Gandhi’s perseverance

Have you ever angrily hit your mother or father, when you wanted to have a toy at a young age and they wouldn’t let you? From most people’s experience, violence does not work when you want your parents to buy you a toy. Also, using violence can lead your parents to punish or scold you. However, if you talk to your parents in a loving and polite way, there is a greater possibility that your parents will buy you the toy with a happy smile. Mohandas Karamchand Gandhi applied similar nonviolent methods to the Indian independence movement called “Satyagraha”. Gandhi’s use of nonviolence, fundamentally altered the trajectory of the Indian independence movement, by providing an alternative to violent reactionary measures employed by other independence movements.

To fully understand the magnitude of Gandhi’s impact on both Indian and world history, one must understand his humble beginnings and how they formed his philosophy on nonviolence. Mohandas Karamchand Gandhi was born into the Vaishya caste, a middle-tier caste reserved for merchants, on October 2, 1869, in Porbandar, India (Mahatma Gandhi Pictorial). Gandhi’s nonviolent philosophies were heavily influenced by Putlibai, his mother. When someone in the family was sick, she would selflessly devote herself to their recovery. She always went to the temple, and fasting was an integral aspect of her spiritual beliefs and practices (Gandhi Mohandas). From this, Gandhi adapted his mother’s methods and morals to use in his struggle for an independent and cohesive Indian state (Mahatma Gandhi Pictorial).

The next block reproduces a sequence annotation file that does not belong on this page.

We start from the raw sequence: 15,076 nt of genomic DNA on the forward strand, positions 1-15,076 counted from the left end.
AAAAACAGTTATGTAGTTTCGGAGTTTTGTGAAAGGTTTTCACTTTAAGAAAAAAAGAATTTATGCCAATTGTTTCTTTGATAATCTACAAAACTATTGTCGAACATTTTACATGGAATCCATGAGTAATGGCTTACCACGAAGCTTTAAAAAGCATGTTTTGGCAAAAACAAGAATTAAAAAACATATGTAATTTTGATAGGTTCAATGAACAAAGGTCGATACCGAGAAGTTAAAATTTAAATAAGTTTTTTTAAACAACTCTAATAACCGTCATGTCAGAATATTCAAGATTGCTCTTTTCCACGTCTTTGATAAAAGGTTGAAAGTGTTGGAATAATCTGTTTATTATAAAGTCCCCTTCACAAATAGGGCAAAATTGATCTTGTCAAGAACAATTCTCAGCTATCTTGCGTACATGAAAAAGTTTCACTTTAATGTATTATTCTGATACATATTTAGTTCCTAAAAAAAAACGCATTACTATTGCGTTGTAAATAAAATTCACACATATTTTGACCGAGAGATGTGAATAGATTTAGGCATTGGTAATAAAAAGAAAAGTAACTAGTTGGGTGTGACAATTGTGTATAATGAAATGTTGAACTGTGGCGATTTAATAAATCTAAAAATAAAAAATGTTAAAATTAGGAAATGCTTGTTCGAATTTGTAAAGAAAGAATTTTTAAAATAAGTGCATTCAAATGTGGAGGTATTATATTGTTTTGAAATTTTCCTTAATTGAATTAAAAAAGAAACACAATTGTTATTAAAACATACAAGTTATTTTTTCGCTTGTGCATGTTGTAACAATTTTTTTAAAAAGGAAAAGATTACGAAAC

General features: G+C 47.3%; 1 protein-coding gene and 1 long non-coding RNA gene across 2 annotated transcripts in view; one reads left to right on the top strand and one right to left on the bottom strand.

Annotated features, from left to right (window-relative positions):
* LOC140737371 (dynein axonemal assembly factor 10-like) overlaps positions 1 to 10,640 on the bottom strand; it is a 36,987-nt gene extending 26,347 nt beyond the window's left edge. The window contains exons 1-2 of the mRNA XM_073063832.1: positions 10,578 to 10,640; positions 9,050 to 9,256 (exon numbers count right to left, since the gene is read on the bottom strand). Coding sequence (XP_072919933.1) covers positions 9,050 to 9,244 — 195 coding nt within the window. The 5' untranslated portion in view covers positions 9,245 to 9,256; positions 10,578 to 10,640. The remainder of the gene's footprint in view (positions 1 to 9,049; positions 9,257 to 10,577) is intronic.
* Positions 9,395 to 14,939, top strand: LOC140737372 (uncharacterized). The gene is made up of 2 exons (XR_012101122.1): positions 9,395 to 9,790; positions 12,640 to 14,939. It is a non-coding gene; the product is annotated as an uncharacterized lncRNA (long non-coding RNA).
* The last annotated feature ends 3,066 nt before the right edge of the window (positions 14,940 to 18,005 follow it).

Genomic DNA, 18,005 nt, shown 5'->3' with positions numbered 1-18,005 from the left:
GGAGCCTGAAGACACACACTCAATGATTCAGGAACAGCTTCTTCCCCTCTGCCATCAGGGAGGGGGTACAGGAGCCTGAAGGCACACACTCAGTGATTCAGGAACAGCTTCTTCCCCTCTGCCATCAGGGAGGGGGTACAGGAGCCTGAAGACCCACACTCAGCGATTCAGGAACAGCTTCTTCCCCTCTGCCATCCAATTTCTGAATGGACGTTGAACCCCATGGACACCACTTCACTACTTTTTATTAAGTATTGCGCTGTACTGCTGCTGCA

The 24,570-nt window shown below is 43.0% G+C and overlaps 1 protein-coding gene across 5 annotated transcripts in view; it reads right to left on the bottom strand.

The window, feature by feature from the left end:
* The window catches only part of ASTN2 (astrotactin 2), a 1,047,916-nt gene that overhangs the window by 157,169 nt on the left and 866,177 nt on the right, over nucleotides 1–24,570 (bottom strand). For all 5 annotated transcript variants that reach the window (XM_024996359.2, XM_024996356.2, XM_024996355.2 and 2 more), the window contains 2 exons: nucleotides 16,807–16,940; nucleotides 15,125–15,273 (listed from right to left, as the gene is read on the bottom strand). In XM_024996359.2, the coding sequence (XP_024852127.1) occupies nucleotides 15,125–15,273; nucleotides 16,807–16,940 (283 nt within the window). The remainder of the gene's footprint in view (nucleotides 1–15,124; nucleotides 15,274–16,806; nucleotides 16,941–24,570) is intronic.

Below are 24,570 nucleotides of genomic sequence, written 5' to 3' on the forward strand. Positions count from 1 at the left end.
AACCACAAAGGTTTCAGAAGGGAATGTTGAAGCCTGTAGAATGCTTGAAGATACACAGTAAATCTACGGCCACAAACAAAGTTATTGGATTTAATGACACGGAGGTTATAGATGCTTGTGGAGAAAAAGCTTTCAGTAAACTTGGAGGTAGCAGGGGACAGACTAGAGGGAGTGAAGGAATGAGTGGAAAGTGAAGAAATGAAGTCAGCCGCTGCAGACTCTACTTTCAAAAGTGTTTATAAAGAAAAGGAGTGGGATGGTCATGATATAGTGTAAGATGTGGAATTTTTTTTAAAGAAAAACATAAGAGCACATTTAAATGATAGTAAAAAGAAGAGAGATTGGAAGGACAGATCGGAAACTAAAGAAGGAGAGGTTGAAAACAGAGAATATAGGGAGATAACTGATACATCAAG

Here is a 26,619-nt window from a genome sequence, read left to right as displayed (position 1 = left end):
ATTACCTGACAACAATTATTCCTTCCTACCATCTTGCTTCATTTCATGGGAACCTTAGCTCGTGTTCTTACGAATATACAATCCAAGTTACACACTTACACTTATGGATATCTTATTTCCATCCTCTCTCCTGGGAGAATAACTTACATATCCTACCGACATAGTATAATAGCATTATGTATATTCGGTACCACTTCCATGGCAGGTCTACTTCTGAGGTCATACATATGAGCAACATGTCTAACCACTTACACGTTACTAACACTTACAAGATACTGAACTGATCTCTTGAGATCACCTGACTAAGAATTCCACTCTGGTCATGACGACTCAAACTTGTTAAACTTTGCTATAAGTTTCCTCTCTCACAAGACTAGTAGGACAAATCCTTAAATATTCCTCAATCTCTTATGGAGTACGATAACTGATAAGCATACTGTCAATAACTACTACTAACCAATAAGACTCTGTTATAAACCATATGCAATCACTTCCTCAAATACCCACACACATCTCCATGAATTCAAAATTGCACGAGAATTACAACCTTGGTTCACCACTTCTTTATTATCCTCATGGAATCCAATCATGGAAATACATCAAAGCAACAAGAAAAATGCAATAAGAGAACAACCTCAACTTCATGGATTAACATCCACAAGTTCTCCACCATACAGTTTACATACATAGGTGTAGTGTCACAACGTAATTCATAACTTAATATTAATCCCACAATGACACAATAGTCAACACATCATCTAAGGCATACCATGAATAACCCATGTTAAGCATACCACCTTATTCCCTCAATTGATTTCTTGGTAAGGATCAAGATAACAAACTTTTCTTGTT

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His nonviolent philosophies were also shaped from his journey of self-discovery during adolescence. He went through a rebellious phase of meat and cigarette consumption, both taboo in the Hindu faith, but eventually found his own path separated from negative peer pressure (Gandhi Mohandas). Gandhi’s philosophies regarding nonviolence were formed from his strong-willed mother and his own desire to become a better person. After being influenced by the experiences of his childhood and adolescence, Gandhi proceeded to be further drawn towards nonviolent resistance during his time practicing law in South Africa. He started university in India and finished studying law in London, United Kingdom.

In 1891, he returned to India to practice law in Bombay, but he struggled with public speaking (Mahatma Gandhi Spiritual). After having little success practicing law in India, he relocated to South Africa assisting minority populations with legal work. In South Africa, Gandhi faced many injustices based upon his ethnicity; his reaction to those injustices was the beginning of the formation of his nonviolent philosophies that he brought to the Indian independence movement. Gandhi was ordered by a European magistrate in the court to take off his turban. However, Gandhi felt insulted as he believed that he had the right to wear what he wanted.

He chose to leave the court in protest (Gandhi Mohandas). Soon afterwards, Gandhi traveled to Pretoria with a first-class ticket, as he used to do in London, and was asked to move to third-class by the ticket checker because of his ethnicity. Gandhi refused, and was beaten up by the ticket checker and thrown out of the first-classroom. After he arrived in Pretoria, he was denied a room at any hotel. Gandhi later found out that they didn’t allow dark-skinned Indians to sleep in their hotels (Articles). His legal work assignment was only for one year, but after experiencing unequal treatment due to segregation laws he stayed for 21 years to protest against these injustices (Gandhi Mohandas).